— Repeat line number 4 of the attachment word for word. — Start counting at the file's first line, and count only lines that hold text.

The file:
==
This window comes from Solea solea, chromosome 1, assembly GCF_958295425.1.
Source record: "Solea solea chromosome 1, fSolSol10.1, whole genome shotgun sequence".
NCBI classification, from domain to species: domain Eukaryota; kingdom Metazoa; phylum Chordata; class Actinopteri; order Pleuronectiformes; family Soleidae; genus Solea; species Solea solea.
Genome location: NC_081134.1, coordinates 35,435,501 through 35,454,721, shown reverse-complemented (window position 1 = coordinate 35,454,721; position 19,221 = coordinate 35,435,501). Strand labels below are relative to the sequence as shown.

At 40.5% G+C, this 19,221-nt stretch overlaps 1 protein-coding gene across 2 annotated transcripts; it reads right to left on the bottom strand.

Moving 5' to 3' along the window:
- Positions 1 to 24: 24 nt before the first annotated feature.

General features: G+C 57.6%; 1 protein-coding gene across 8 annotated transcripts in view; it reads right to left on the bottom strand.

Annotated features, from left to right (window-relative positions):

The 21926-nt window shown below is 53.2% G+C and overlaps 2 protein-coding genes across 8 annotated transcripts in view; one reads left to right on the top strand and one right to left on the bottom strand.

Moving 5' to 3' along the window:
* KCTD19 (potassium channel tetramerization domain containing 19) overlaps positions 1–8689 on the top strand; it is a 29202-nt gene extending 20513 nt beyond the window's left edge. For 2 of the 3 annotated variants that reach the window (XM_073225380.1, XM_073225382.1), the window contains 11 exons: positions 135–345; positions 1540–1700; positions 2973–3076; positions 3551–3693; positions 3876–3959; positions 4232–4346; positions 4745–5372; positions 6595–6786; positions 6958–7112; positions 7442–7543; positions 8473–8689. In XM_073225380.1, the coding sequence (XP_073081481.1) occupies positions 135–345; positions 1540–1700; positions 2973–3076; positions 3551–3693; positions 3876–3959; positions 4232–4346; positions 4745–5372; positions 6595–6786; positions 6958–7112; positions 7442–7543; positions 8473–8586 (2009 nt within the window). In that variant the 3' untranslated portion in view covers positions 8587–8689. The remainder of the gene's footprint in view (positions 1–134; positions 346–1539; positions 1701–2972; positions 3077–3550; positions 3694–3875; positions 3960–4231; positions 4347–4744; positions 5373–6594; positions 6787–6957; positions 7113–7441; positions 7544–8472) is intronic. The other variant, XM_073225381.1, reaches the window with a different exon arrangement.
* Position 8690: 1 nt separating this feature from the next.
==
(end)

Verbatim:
Genome location: NC_081134.1, coordinates 35,435,501 through 35,454,721, shown reverse-complemented (window position 1 = coordinate 35,454,721; position 19,221 = coordinate 35,435,501). Strand labels below are relative to the sequence as shown.